p. 493. Political Power, Authority, and the State
- Peter Ferdinand, Peter FerdinandEmeritus Reader in Politics and International Studies, University of Warwick
- Robert GarnerRobert GarnerProfessor of Politics, University of Leicester
- and Stephanie LawsonStephanie LawsonProfessor of Politics and International Studies, Macquarie University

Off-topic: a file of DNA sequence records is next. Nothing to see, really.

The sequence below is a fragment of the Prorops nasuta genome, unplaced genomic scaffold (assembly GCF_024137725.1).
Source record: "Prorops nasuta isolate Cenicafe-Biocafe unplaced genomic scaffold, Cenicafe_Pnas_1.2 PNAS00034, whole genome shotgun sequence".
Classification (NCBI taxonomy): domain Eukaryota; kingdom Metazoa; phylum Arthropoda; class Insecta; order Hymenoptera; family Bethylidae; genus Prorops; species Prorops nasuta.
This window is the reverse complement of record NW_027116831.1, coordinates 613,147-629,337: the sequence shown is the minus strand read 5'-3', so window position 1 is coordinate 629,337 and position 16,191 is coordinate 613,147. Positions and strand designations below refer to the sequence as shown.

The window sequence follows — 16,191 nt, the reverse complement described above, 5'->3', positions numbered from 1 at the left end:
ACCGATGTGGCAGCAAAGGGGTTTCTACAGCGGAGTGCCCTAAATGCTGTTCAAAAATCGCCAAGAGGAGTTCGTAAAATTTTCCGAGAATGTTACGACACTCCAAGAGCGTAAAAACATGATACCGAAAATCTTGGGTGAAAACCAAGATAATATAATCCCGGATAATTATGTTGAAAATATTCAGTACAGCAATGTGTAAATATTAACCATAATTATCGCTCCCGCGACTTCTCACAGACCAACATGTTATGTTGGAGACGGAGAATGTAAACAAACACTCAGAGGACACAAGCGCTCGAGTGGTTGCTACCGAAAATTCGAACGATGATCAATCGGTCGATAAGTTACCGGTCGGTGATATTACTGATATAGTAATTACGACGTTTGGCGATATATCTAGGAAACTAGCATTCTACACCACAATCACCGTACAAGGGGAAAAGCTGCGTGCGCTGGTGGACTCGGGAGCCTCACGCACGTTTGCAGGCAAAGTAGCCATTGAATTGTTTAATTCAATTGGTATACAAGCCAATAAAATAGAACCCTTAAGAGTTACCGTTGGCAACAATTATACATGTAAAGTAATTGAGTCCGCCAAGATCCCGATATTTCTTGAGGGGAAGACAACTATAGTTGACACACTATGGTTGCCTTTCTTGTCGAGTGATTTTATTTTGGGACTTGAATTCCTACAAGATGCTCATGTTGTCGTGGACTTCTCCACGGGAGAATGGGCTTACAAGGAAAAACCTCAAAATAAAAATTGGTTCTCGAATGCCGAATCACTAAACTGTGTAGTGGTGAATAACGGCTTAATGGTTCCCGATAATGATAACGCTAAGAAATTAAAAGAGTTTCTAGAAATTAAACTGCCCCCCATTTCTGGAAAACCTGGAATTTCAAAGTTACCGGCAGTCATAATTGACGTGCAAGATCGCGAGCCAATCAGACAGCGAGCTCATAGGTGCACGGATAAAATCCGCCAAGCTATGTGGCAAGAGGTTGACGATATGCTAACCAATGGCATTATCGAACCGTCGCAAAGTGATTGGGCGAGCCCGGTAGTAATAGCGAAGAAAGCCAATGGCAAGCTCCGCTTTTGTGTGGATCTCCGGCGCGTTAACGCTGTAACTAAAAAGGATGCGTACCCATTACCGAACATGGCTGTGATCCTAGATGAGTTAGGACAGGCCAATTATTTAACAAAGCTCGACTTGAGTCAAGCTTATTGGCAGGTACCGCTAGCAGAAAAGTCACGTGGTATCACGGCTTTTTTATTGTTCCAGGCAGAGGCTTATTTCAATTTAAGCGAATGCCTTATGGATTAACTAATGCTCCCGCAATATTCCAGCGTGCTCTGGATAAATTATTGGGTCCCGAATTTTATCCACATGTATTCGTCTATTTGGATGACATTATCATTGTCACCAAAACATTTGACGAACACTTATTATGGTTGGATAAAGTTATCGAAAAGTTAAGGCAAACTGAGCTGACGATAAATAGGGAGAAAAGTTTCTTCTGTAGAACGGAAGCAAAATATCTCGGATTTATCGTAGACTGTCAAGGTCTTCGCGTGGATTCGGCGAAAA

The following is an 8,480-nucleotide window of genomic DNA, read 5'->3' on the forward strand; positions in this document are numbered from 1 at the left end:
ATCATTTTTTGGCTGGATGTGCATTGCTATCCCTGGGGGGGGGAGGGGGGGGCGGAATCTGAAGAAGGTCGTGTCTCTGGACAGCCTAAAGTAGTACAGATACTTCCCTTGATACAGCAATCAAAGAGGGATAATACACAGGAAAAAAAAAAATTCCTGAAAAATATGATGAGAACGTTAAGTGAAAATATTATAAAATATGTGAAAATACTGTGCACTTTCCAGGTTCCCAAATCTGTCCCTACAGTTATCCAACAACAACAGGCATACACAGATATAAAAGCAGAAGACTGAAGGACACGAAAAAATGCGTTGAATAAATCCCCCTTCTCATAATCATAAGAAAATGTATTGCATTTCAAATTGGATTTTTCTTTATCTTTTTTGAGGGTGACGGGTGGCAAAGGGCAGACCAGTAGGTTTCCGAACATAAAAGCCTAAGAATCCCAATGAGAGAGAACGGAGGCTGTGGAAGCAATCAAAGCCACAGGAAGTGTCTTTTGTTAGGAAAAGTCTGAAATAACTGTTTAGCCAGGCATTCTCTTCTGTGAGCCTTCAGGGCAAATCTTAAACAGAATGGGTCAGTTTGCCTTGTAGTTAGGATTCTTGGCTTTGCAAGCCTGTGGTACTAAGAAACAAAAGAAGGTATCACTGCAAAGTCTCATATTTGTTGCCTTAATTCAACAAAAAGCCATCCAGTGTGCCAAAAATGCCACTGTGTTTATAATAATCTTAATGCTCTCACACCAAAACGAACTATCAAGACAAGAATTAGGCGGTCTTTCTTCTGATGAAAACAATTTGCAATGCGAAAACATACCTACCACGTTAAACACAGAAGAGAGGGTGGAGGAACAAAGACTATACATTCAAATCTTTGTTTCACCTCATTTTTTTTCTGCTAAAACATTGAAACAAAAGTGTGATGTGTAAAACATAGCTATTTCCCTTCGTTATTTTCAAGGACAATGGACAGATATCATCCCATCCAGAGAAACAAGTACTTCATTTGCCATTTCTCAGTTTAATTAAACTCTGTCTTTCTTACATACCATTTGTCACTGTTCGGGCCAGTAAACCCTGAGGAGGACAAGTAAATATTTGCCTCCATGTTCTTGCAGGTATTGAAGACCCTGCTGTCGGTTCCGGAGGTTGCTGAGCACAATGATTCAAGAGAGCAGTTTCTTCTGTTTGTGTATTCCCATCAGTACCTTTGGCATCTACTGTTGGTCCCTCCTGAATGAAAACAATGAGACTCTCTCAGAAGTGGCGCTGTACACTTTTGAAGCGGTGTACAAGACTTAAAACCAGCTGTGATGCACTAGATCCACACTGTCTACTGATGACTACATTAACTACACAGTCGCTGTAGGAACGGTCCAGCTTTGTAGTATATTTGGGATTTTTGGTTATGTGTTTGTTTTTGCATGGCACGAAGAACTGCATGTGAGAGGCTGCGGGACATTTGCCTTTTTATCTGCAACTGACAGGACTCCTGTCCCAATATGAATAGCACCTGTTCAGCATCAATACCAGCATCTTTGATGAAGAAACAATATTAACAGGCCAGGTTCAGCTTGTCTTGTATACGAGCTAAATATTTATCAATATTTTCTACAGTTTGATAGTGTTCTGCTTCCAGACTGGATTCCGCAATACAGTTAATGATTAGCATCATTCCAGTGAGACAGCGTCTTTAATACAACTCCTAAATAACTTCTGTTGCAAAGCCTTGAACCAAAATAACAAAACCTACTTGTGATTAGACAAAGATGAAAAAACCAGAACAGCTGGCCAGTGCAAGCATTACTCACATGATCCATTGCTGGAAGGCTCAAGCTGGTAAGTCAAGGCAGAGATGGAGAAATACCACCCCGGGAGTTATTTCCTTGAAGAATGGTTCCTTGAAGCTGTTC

This chapter examines power and authority, two central concepts in politics, in relation to the state. It first defines power in the context of authority, taking into account the distinction between them by citing the role of the US Supreme Court as an example. It then considers the classic threefold typology of authority proposed by German sociologist Max Weber, namely: traditional authority, charismatic authority, and legal–rational authority. It also addresses some conceptual questions about power; for example, whether power is the same as force, whether it must be exercised deliberately, whether it is a good thing, or whether we can eliminate it. The chapter goes on to explore the methodological problems inherent in the measurement of power, particularly in relation to the theories of the state such as Marxism, pluralism, elitism, and feminism. Finally, it describes Stephen Lukes' three dimensions of power.